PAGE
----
In May, the European Commission proposed 2016 country-specific recommendations (CSRs). Despite previous recommendations, this year the Commission: 1) proposed fewer recommendations with a focus on key economic and social priorities; 2) provided more time and more opportunities to engage and communicate with member states and stakeholders at all levels; 3) added a greater focus on the euro area challenges and on the interdependence between economies, in line with the agreed recommendation for the economic policy of the euro area.
The Commission aimed to make the dialogue with each country stronger.
This approach was announced in November 2014 in the Annual Growth Survey 2015. So, in February, the Commission presented its analysis to the member states in the form of country reports.
Later, in April, each State presented its own national reform programmes and stability programmes (for euro area countries) or Convergence Programmes (for non-euro area countries) including any follow-up to the winter package.
In May, the Commission presented CSRs based on the dialogues we just analysed.
The 2016 country-specific recommendations
The Commission noted that Member States have advanced reforms over the last year. The most significant progress concerns financial services and market policies.
In contrast, more progress could have been expected in generating a business and employment friendly and regulatory environment, increasing female labour market participation and reducing barriers in the services sector.
More progress in implementation is identified for Member States experiencing imbalances than for Member States without imbalances. It’s due for the Commission to the larger need for reform, stronger policy dialogue and, in some cases, in response to stronger market pressure.
Concerning the Macroeconomic Imbalances Procedure (MIP), Croatia and Portugal have to correct their deficit. They should implement their reform agendas rigorously and in a timely manner. The countries’ national reform programmes (NRPs) of both seems adequate and confirms their intention to correct their excessive imbalances.
What step has the Commission taken under the Stability and Growth Pact?
The Commission has also taken a number of steps under the Stability and Growth Pact.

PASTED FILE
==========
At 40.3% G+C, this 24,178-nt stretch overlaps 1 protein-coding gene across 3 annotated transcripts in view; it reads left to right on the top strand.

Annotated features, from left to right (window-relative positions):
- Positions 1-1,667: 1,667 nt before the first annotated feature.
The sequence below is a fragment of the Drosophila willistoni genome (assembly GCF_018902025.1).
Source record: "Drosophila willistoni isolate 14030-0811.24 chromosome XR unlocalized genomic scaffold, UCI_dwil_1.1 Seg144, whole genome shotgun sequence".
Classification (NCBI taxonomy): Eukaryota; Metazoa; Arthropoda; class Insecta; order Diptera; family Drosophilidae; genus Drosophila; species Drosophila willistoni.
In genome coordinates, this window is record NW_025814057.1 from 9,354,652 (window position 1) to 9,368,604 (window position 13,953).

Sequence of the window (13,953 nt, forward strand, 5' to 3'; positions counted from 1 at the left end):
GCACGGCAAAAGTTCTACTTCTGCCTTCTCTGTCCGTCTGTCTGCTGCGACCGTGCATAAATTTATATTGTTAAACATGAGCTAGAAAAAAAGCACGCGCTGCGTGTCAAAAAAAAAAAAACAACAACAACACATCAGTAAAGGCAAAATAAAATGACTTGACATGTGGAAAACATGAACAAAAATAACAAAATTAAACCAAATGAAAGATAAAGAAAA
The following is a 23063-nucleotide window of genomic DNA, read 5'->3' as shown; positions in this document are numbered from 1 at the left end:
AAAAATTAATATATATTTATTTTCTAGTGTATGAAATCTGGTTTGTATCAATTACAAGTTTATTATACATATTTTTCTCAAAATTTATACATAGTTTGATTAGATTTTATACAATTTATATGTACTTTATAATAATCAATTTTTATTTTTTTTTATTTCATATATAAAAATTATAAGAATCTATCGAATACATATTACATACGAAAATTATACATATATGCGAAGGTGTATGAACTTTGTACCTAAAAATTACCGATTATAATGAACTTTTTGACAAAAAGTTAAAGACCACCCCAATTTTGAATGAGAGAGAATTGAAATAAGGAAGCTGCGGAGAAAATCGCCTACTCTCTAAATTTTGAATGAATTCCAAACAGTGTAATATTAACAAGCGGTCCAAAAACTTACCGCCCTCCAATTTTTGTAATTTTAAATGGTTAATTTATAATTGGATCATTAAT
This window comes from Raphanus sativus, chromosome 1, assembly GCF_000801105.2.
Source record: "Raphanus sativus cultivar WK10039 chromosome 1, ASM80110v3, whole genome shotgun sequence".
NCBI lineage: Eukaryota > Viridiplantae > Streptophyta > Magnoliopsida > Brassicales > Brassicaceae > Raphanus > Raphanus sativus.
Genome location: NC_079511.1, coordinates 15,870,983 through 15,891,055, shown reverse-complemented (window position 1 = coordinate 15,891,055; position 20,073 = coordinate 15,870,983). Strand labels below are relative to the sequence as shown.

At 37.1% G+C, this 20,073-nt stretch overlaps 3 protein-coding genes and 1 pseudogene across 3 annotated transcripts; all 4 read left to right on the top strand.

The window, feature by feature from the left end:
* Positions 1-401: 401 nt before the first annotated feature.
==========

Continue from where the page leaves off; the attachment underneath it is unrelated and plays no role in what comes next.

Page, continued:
First, it recommends to the Council to close the Excessive Deficit Procedure (EDP) for Cyprus, Ireland and Slovenia that have correct their deficits (below the 3% of GDP Treaty reference value in 2015) and the trend is considered durable. If it will be confirmed, their deficits are forecast to remain below 3% of GDP in 2016 and 2017. For Cyprus, this would mean an exit one year ahead of the 2016 deadline.
Second, Belgium, Italy and Finland appear to be at variance with the debt reference value but the analysis of other relevant contest factors suggest that the Stability and Growth Pact should be considered as currently complied with.
Nevertheless, for Belgium, Italy and Finland the Commission adopted reports under Article 126 (3) TFEU.
In November the Commission will review the assessment of Italy by the analysis of information on the resumption of the adjustment path towards the medium-term budgetary objective for 2017 becomes available.
Portugal and Spain have to correct the excessive deficit in 2016 and 2017 respectively, by taking the necessary structural measures and by using all windfall gains for deficit and debt reduction. The Commission will exam the situation of these two Member States in early July under Article 126 TFEU.
Greece (which is currently subject to a stability support programme) is not covered by 2016 CSRs and does not receive any country-specific recommendations. The assessment of Greece’s compliance with its objectives is done within the framework of its own programme.
Finally, the Commission has launched a formal consultation to the States that are contracting parties of the Fiscal Compact to enquire about their progress in implementing in national law the provisions of the Fiscal Compact. The Member States concerned have two months to submit their programme.